New Dorm Gets Name

Reed’s biggest residence hall will be named for native flower.

By Chris Lydgate ’90 | March 27, 2019

Rising on the north side of campus amid the pounding of hammers and the buzz of sawblades, Reed’s new residence hall now has a name—Trillium.

Clea Taylor, assistant director of residence life, came up with the idea. The dorm features an innovative pinwheel design, with three wings radiating from a central hub. This three-fold symmetry reminded her of a trillium, which has three petals. “It just seemed very Reed,” she says.

It’s perfect,” says Towny Angell, director of facilities operations. “Trilliums are just wonderful, mystical marvelous plants. Three beautiful petals to match the three wings of the dorm.” The flowers are native to Oregon and abound in the Reed Canyon, where they bloom every spring.

Built at a cost of $27 million, Trillium will be home to 180 students starting this fall, providing a significant boost to Reed’s stock of campus housing, which currently stands at 946 beds.

With three floors and 60,000 square feet of space, Trillium is the biggest building that the college has ever constructed in a single phase. (The Hauser Library is bigger, but was built in three phases.) Each wing contains three floors of rooms, housing 20 students per floor. The mix includes single rooms, traditional doubles, divided doubles, and a number of rooms specifically designed to be ADA-accessible, including some with kitchenettes. In addition, each floor includes a kitchen, bathrooms, and a lounge. The central hub features a spacious, soaring common room and a terrace overlooking a new quadrangle.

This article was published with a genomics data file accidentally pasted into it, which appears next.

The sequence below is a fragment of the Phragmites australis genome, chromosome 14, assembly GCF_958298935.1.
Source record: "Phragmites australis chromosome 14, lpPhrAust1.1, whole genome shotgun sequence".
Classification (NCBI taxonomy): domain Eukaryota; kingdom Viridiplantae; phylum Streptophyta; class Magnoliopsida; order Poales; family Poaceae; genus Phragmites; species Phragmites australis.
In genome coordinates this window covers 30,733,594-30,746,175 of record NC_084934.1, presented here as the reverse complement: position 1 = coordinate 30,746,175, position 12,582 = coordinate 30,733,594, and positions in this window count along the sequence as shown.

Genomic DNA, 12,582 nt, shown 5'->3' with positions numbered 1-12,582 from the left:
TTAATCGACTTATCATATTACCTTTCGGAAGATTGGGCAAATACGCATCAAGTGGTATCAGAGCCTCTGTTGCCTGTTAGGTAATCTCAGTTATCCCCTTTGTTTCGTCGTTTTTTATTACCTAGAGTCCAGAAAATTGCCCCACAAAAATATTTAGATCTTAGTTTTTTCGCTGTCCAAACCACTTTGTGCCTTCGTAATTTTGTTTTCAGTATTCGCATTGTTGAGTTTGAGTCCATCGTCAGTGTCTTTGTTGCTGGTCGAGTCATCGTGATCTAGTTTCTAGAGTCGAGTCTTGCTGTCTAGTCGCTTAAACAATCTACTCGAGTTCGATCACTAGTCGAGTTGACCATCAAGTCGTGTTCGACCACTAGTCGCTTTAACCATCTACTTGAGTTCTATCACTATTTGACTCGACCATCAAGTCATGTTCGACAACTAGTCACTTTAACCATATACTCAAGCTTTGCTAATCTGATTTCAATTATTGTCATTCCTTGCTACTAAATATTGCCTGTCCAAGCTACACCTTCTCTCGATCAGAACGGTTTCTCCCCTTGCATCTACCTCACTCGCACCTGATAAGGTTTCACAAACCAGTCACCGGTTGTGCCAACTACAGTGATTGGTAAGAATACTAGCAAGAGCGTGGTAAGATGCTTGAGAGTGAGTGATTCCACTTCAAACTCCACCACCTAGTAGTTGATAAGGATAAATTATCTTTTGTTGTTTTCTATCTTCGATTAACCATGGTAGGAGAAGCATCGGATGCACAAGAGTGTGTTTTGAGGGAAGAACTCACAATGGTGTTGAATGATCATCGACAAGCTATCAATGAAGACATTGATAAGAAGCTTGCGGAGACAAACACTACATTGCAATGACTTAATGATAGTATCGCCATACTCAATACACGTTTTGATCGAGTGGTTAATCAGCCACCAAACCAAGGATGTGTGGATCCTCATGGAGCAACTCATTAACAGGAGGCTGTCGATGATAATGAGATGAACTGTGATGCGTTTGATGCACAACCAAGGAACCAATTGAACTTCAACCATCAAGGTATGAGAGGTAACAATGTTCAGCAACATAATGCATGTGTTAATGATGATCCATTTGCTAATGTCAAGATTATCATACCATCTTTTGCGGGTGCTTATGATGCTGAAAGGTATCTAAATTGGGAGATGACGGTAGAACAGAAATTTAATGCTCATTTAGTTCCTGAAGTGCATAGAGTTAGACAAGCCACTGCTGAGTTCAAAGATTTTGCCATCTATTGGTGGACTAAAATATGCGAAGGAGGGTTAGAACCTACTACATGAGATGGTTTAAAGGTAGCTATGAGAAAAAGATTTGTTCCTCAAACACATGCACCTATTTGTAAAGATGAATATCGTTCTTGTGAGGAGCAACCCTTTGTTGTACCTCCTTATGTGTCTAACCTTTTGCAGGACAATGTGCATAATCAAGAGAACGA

Designed to meet LEED Platinum standards, Trillium features solar panels, a high-performance envelope, energy-efficient appliances, lower-flow taps, and a design that reduces the urban heat effect.

On a recent walk-through, Angell pointed out architectural features. The exterior is clad in flashed bricks, which vary in length and color. Copper accents create a sense of energy and warmth. The terrace offers a dramatic, sweeping view of the Grove dorms and the West Hills beyond.

Angell says the project is on track for students to move in during O-Week. “We are on schedule and everything will be ready when students arrive in the fall.”

Tags: Campus Life, Institutional